What's Next for Pop-Ups?
In order to compete with the convenience of online retail, meaningful experiences and brand engagement are crucial to driving in-store footfall. Pop-up events are one area where retailers are breaking new ground, moving beyond the simple provision of products with the use of immersive brand stories. “How we buy luxury goods and services is in a state of flux,” explains Fflur Roberts, head of luxury goods at global market research firm Euromonitor International. We are clearly still shopping: Deloitte’s Global Powers of Retailing 2018 shows that 90 percent of worldwide retail sales are still carried out in physical stores - but the ways and reasons we do so are changing.
“Our relationship with luxury brands is no longer simply transactional, it now needs to contain the human factor to develop a solid emotional connection. Consumers expect value at all stages of the shopping journey and it is now the new normal in retailing,” Roberts adds. She paints the picture of shoppers valuing experience over goods, with retailers playing a major role in proving value beyond price. “In the UK, for example, there is a fundamental need for experiences that bring happiness and emotional well-being - experiences that speak to [consumers] specifically and experiences that are authentic and honest.”
London’s iconic luxury department store, Selfridges, is such store already putting this into practice. The retailers recently launched The Anatomy of Luxury, a temporary pop-up initiative held in its concept space Corner Shop. The ongoing project explores the meaning of luxury in today’s digital world. It asks guest designers to curate the space with current collections in addition to archive pieces, limited editions and immersive installations as part of a week-long residency.
“Consumers expect value at all stages of the shopping journey and it is now the new normal in retailing”
The store recently tapped cult Belgian label, A.F. Vandevorst., who used it as part of their 20th-anniversary celebration: the brand set up an installation of 13 hospital beds based on the label’s iconic SS’99 runway show, featuring key looks from their archive. “Being offered a 120m² ground floor space at Selfridges, with a window on Oxford Street and three windows on Duke Street, was the ultimate way to showcase our creativity to the wider public,” designers An Vandevorst and Filip Arickx of A.F. Vandevorst explain. “It has a vast, daily footfall of international customers, so it was the perfect opportunity to directly engage with our consumer.”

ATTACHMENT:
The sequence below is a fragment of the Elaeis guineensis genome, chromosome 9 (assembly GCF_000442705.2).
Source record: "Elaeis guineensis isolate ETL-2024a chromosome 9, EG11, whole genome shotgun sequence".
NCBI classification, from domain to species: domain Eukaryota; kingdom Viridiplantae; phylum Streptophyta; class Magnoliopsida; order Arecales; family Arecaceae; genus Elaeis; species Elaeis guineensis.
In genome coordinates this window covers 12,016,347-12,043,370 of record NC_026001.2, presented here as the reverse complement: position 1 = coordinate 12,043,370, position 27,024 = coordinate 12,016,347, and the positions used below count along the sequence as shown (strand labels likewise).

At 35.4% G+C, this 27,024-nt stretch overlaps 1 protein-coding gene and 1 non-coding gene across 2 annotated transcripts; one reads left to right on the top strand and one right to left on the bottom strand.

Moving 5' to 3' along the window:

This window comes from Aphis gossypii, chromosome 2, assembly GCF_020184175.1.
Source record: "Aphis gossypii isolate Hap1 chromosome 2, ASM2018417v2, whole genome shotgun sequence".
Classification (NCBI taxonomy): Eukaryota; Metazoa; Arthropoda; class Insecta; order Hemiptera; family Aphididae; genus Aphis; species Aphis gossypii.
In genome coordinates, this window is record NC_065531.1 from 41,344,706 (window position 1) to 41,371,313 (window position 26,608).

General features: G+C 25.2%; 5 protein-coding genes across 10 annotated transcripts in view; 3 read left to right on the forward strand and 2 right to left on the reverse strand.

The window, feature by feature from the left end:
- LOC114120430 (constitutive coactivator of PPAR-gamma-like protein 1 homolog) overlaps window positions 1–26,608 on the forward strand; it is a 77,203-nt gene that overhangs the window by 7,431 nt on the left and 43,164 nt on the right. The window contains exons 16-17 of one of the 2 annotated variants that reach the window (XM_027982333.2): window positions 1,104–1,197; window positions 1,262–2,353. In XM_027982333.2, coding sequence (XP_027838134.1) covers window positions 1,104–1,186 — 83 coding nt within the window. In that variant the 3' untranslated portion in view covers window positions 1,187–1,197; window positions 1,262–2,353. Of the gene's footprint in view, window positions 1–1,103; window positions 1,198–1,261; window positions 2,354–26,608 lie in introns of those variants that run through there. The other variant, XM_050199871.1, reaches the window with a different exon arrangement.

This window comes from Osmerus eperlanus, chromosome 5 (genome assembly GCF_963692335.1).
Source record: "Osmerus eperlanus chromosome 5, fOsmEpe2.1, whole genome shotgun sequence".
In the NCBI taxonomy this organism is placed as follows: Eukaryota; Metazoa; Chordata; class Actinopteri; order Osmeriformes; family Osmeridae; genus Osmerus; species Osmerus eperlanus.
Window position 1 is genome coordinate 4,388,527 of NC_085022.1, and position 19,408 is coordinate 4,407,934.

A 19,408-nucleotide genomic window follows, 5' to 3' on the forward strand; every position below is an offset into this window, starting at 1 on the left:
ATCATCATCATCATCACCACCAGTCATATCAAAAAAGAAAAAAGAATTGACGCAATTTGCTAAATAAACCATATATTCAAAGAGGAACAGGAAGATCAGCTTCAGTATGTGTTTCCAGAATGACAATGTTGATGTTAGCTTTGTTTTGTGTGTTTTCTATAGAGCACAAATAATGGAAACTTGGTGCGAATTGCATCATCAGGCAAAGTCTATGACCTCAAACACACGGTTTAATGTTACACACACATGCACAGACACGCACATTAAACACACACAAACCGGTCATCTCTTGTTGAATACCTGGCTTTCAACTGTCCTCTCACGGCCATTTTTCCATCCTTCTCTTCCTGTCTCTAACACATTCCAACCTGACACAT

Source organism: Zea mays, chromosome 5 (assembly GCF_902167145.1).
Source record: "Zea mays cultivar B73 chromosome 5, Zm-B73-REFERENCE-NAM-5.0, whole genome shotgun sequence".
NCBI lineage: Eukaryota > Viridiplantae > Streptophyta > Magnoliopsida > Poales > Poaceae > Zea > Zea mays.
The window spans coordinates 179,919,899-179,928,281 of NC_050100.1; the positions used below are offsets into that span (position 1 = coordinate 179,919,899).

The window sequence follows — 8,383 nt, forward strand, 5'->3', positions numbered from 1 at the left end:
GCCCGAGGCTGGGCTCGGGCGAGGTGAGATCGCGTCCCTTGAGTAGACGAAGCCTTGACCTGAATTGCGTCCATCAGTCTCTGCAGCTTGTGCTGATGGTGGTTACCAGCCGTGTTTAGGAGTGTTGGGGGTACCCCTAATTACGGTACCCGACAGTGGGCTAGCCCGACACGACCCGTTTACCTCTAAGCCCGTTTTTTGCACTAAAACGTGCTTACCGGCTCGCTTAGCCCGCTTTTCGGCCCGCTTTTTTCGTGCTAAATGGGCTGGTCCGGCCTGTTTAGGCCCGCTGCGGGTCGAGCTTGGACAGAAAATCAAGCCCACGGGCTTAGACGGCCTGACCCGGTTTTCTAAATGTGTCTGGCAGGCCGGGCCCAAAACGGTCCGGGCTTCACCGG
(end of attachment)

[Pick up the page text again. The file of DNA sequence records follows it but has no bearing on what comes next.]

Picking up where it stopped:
A.F. Vandevorst’s enduring aesthetic has always been influenced by hospital iconography; turning the space into a hospital ward was a clever extension of the brand’s identity and narrative. “The great press and positive reactions we received demonstrated that people do really appreciate our storytelling,” the designers add.
To coincide with the installation, the designers also held a book signing for their newly published Ende Neu. A selection of 20 year anniversary merchandise and a capsule T-shirt collection with stylist and fashion activist B. Åkerlund were available for purchase throughout the pop-up.
The brand also collaborated with US retailer Opening Ceremony, which sold the capsule of ten T-shirts exclusively through stores in LA and New York. “Since deciding to focus more on collaborations and capsule collections, we noticed people really love the idea of more affordable garments with a great story behind it,” explain the designers, indicating the value and longevity that designers can also expect when undertaking such projects.
It is now obvious that retailers must adopt models based on creative in-store installations and rotating pop-up collaborations. But, willingness to embrace change but be conducted cautiously. “Thanks to digital technology, the rate of change in customer-preference has accelerated twofold,” Roberts explains. “Executing reinvention is extremely challenging. For successful execution, brands and retailers should embrace these changes gradually.